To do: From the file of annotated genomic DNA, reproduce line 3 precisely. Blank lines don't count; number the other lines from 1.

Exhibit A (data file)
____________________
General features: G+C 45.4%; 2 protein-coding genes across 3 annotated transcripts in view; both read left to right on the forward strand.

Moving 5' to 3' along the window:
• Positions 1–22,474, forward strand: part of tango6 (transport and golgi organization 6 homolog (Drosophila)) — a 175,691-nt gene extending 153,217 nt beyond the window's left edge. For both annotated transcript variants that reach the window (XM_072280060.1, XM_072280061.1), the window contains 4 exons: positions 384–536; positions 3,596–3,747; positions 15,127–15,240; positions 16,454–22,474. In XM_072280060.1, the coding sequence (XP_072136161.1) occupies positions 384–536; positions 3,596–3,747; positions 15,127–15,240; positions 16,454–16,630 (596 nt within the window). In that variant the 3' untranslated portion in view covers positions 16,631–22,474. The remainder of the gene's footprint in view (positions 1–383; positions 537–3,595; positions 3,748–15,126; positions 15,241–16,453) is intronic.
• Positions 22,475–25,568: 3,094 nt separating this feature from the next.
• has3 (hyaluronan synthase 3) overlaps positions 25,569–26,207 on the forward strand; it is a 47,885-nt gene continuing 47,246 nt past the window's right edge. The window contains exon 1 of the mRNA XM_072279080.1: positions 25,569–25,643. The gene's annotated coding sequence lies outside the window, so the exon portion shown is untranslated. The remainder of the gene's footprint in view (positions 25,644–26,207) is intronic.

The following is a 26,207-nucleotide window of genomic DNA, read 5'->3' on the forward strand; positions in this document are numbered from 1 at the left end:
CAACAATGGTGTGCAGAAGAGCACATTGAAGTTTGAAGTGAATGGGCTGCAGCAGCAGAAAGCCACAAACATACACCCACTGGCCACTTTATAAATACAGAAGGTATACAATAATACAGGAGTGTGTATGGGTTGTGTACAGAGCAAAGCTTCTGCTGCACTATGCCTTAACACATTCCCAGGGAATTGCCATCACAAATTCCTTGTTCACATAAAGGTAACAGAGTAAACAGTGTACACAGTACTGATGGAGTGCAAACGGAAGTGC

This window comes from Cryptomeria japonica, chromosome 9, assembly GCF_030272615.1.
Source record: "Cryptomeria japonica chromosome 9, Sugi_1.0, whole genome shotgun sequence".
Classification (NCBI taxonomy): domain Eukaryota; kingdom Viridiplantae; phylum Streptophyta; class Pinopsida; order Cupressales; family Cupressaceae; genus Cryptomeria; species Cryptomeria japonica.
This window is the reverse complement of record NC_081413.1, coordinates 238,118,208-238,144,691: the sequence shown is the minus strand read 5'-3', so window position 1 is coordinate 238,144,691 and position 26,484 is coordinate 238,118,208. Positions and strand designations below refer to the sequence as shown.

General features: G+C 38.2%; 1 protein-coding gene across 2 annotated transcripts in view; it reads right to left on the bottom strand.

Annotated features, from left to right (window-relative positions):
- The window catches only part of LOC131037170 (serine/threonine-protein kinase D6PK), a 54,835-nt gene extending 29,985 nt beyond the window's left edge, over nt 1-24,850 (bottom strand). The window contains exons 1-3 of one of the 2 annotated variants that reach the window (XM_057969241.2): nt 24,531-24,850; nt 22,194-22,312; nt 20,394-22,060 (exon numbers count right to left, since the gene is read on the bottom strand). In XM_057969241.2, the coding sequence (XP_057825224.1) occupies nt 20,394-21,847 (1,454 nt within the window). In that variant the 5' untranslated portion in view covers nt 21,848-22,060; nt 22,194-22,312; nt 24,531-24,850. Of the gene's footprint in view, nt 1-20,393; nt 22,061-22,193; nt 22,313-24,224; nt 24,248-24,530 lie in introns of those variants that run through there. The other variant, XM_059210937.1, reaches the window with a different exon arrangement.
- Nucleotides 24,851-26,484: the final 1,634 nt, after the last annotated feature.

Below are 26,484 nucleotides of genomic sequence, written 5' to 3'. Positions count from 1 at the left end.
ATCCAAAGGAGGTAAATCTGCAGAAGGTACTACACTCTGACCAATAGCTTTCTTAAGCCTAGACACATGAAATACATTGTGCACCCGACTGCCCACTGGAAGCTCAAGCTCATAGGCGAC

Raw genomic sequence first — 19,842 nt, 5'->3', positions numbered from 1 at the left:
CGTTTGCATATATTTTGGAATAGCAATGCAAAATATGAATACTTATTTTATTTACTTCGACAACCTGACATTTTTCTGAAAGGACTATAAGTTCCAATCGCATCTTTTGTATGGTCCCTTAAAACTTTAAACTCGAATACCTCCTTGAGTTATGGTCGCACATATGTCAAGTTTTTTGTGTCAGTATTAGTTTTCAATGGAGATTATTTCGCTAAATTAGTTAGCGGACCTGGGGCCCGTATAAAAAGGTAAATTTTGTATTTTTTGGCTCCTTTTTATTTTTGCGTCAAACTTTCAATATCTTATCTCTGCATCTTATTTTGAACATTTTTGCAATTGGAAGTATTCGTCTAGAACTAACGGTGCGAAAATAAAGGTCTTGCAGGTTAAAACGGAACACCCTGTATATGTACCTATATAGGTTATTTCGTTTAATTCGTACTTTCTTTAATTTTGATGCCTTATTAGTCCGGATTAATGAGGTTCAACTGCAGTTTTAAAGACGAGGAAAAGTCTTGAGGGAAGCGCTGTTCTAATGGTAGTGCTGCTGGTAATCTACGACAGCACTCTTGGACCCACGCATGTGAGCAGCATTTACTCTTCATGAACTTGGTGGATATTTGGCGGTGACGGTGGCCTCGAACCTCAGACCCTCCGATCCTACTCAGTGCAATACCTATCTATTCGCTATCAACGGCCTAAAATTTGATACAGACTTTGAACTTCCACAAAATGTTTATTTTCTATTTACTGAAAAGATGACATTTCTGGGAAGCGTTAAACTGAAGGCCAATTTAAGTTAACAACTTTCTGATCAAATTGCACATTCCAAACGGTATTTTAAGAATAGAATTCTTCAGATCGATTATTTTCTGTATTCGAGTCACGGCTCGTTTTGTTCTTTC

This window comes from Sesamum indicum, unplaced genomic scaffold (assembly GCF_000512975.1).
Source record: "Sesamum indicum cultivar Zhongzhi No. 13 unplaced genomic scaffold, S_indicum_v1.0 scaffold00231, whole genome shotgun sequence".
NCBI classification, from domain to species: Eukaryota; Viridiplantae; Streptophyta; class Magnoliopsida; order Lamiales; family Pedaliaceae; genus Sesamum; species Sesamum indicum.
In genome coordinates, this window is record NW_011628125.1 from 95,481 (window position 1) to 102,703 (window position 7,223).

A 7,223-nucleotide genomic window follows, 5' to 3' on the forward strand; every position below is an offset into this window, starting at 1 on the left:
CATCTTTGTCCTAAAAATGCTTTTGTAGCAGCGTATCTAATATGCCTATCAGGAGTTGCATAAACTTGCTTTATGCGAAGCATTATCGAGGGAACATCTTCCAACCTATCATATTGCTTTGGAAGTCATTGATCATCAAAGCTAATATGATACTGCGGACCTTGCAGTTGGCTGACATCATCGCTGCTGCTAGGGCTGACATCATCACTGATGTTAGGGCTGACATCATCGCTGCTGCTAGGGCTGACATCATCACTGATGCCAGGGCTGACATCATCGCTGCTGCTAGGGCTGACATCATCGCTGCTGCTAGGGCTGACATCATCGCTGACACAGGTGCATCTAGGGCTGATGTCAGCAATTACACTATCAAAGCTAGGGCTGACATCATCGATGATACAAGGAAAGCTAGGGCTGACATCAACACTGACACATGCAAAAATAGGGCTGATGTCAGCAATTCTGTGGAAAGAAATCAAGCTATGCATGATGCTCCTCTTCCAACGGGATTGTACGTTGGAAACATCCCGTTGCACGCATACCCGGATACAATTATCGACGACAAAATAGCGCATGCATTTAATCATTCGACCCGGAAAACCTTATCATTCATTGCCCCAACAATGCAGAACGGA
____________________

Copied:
• Positions 1–22,474, forward strand: part of tango6 (transport and golgi organization 6 homolog (Drosophila)) — a 175,691-nt gene extending 153,217 nt beyond the window's left edge. For both annotated transcript variants that reach the window (XM_072280060.1, XM_072280061.1), the window contains 4 exons: positions 384–536; positions 3,596–3,747; positions 15,127–15,240; positions 16,454–22,474. In XM_072280060.1, the coding sequence (XP_072136161.1) occupies positions 384–536; positions 3,596–3,747; positions 15,127–15,240; positions 16,454–16,630 (596 nt within the window). In that variant the 3' untranslated portion in view covers positions 16,631–22,474. The remainder of the gene's footprint in view (positions 1–383; positions 537–3,595; positions 3,748–15,126; positions 15,241–16,453) is intronic.